In testimony previously submitted to the DOH, the ACLU pointed out that the requirement undermines informed consent, will do very little to promote patient health care, could erode the use of other more effective infection control practices, and might even at some point adversely affect family caregivers. Studies suggest that the use of masks actually provides little protection for patients and may, in fact, exacerbate the spread of the virus. The Affiliate is also investigating complaints by health care workers that some facilities are imposing masking requirements that go beyond what is mandated by the DOH rules and has called on the Department to address those complaints.

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News Briefs

  • ACLU Asks Court to Rule That Protester Was Illegally Barred From Leafleting: Arguing that Providence police have “utterly and completely fail[ed] to establish any legitimate governmental interest to justify their conduct,” the Rhode Island ACLU has asked a federal court to rule that police engaged in a clear violation of the free speech rights of a local resident in 2010 when she was barred from peacefully leafleting on a public sidewalk in front of a building where then-Mayor David Cicilline was speaking. In a brief filed by volunteer attorney Richard A. Sinapi, the ACLU also seeks a court order requiring city officials to appropriately train and supervise police officers on the First Amendment rights of individuals to peaceably distribute political flyers. The Court is expected to rule in a few months on the ACLU’s motion.
  • State Supreme Court Rules Truancy Lawsuit Moot; ACLU to Consider Next Steps: The R.I. Supreme Court has dismissed as moot a lawsuit the ACLU filed in 2010, challenging various Truancy Court practices. In doing so, the Court acknowledged many of the constitutional claims the ACLU had raised, but ruled they were obviated when Family Court Chief Haiganush Bedrosian, after the suit was filed, issued an administrative order establishing various new rules for truancy court proceedings. However, the ACLU claims problems have continued.  The ACLU’s lawsuit charged that the truancy courts were frequently punitive, and that truancy court magistrates threatened vulnerable children and their parents with baseless fines and imprisonment, removed children from the custody of their parents without legal justification, engaged in unlawful private conversations with school officials, and failed to keep adequate records of court hearings. The ACLU will be closely monitoring the truancy courts to ensure that magistrates fully comply with the new mandates, and will also be reviewing the possibility of further legal action.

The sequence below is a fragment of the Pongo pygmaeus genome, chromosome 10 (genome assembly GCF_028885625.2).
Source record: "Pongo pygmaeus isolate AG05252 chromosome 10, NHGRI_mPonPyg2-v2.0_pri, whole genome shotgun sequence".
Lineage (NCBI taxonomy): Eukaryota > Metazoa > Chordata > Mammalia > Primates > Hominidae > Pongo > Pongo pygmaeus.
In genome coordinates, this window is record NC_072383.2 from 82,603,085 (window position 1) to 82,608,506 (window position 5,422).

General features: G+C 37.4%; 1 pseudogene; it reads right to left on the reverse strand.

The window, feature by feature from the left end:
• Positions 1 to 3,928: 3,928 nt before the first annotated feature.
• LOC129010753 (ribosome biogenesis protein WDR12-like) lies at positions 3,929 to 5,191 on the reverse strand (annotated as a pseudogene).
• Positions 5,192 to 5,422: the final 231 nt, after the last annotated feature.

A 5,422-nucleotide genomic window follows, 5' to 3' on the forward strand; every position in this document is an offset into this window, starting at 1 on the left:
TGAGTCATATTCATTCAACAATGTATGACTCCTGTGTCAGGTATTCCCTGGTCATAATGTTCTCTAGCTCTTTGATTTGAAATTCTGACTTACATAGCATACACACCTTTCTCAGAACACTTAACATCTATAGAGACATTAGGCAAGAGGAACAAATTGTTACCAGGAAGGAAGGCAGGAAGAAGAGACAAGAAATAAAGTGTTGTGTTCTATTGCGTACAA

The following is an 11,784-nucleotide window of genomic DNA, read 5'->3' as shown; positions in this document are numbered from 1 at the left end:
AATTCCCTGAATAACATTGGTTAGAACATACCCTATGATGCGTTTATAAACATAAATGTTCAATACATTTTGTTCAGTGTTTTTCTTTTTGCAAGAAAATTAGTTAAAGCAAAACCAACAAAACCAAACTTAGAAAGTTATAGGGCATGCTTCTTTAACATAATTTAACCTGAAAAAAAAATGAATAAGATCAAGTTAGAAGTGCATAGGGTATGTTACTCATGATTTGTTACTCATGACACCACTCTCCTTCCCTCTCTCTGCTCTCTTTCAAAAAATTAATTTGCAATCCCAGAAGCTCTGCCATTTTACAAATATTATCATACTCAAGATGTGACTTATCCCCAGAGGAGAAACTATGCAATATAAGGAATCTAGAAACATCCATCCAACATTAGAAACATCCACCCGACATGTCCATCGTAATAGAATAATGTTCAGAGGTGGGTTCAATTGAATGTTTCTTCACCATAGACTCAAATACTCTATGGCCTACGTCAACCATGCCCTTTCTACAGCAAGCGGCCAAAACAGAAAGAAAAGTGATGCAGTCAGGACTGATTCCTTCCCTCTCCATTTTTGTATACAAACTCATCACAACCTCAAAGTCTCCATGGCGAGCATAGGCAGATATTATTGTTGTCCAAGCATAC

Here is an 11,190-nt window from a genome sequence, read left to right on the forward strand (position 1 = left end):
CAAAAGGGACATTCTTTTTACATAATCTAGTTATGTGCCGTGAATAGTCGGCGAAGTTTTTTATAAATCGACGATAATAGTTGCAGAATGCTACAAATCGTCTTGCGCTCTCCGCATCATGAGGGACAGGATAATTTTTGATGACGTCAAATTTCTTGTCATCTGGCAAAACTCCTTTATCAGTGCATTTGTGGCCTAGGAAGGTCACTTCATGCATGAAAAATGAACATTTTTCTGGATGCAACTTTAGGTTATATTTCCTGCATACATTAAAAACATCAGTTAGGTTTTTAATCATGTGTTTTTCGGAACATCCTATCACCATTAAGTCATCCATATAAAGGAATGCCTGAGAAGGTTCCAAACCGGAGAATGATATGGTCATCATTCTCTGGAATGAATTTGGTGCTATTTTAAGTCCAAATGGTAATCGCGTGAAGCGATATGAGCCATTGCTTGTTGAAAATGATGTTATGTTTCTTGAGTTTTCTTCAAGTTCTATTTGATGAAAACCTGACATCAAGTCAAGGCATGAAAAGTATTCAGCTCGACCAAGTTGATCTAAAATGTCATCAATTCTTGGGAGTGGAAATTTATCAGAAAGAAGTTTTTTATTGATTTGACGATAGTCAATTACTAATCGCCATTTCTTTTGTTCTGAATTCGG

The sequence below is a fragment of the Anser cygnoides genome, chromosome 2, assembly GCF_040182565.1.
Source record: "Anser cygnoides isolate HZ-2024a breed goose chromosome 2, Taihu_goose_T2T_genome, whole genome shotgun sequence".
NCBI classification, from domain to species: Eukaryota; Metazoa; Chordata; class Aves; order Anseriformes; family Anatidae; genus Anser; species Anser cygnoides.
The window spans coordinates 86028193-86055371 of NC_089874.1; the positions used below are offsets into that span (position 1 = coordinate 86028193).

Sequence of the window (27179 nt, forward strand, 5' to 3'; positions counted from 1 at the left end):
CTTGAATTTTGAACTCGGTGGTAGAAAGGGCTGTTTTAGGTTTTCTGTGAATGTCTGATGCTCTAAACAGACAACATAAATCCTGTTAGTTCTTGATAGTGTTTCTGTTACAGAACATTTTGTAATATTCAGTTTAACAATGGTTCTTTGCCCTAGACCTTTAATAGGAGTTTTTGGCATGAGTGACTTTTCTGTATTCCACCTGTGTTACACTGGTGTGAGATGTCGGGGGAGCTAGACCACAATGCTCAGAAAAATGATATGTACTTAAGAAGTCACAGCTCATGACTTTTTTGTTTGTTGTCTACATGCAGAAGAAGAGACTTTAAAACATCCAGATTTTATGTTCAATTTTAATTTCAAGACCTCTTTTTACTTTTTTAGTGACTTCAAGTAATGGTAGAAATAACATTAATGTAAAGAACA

• Advocacy Groups Urge Rejection of Providence Lobbying Ordinance: Thirteen local community organizations and agencies, including the RI ACLU, have urged the Providence City Council to delay adoption of a lobbying registration ordinance that they claim will “chill and deter local advocacy efforts.” In a letter to City Council members, the groups raised concerns about the breadth of the ordinance – which defines lobbying as contact with any city official to influence a municipal decision – and the significant record-keeping burdens and fees it imposes on small community organizations that engage in any such activities. The City has put the ordinance on hold for the time being.
  • ACLU Settles Lawsuit Over Unlawful Seizure of Weapons by Cranston Police: The ACLU has settled a lawsuit against the City of Cranston on behalf of a resident who challenged the police department’s refusal to return to him a variety of lawfully possessed weapons that had been seized from him over a year earlier. The lawsuit, filed by volunteer attorney Thomas W. Lyons on behalf of Robert Machado, argued that the Cranston Police Department violated his right to due process and his right to keep and bear arms by retaining his property without just cause. In settlement of the case, the city returned the weapons and paid damages to Machado for violating his rights.
  • Dozens Call for End to "High Stakes Testing:" Dozens of parents, students, educators and community groups, including the ACLU, testified at a meeting of the Board of Regents for Elementary and Secondary Education to call for an end to the Board’s “high stakes testing” graduation requirement, scheduled to first affect the Class of 2014. Speakers pointed out the devastating impact the requirement would have on disadvantaged populations – including students with disabilities, racial minorities, the poor, and English Language Learners – by denying them diplomas on the basis of a standardized test that was never designed for that purpose. The campaign against the testing will continue in 2013 when a newly-reconstituted Board is formed.
  • Judge Upholds Sex Offender Residency Law: R.I. Superior Court Judge Sarah Taft-Carter has upheld the constitutionality of a state law that makes it a felony for any person required to register as a sex offender to reside within 300 feet of any school. RI ACLU volunteer attorney Katherine Godin said the ACLU would appeal the ruling. Experts involved in the treatment of sex offenders, as well as victims’ rights groups, have opposed sex offender residency laws as being ineffective, counter-productive, and potentially more, rather than less, harmful to public safety. If the ruling is formally implemented pending appeal, a number of ex-offenders in Rhode Island who have not been deemed a public safety risk will likely face homelessness.
  • Providence Reconsiders Passage of Nuisance Property Ordinance: The Providence City Council has belatedly agreed to reexamine objections voiced by the ACLU and other civil rights organizations about its passage of a greatly-expanded “nuisance properties” ordinance. The groups had called the ordinance “dangerous,” and said its passage would encourage discrimination by landlords and unsafe neighborhoods. The groups also expressed concern that the ordinance would discourage victims of domestic violence from calling the police.